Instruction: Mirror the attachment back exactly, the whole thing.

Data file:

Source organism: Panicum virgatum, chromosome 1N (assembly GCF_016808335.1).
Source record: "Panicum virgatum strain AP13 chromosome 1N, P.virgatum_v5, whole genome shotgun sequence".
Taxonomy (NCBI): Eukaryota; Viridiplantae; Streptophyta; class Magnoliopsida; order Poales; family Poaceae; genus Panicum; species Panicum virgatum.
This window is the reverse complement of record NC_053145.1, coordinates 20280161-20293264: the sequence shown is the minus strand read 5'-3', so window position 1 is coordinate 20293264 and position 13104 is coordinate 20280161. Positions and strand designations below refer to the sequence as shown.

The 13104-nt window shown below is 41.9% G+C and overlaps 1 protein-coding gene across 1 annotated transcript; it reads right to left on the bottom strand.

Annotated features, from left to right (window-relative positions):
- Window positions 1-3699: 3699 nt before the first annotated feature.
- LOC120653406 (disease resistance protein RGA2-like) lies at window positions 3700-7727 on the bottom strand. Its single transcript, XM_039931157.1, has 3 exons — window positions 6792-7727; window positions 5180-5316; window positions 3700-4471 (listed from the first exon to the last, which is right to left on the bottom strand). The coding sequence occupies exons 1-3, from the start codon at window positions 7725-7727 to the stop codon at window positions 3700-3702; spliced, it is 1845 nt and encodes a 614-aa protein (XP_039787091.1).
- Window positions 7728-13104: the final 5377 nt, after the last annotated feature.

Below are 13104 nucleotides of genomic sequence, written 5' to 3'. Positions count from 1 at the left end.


Source organism: Panicum virgatum, chromosome 1N (assembly GCF_016808335.1).
Source record: "Panicum virgatum strain AP13 chromosome 1N, P.virgatum_v5, whole genome shotgun sequence".
Taxonomy (NCBI): Eukaryota; Viridiplantae; Streptophyta; class Magnoliopsida; order Poales; family Poaceae; genus Panicum; species Panicum virgatum.
This window is the reverse complement of record NC_053145.1, coordinates 20280161-20293264: the sequence shown is the minus strand read 5'-3', so window position 1 is coordinate 20293264 and position 13104 is coordinate 20280161. Positions and strand designations below refer to the sequence as shown.

The 13104-nt window shown below is 41.9% G+C and overlaps 1 protein-coding gene across 1 annotated transcript; it reads right to left on the bottom strand.

Annotated features, from left to right (window-relative positions):
- Window positions 1-3699: 3699 nt before the first annotated feature.
- LOC120653406 (disease resistance protein RGA2-like) lies at window positions 3700-7727 on the bottom strand. Its single transcript, XM_039931157.1, has 3 exons — window positions 6792-7727; window positions 5180-5316; window positions 3700-4471 (listed from the first exon to the last, which is right to left on the bottom strand). The coding sequence occupies exons 1-3, from the start codon at window positions 7725-7727 to the stop codon at window positions 3700-3702; spliced, it is 1845 nt and encodes a 614-aa protein (XP_039787091.1).
- Window positions 7728-13104: the final 5377 nt, after the last annotated feature.

Below are 13104 nucleotides of genomic sequence, written 5' to 3'. Positions count from 1 at the left end.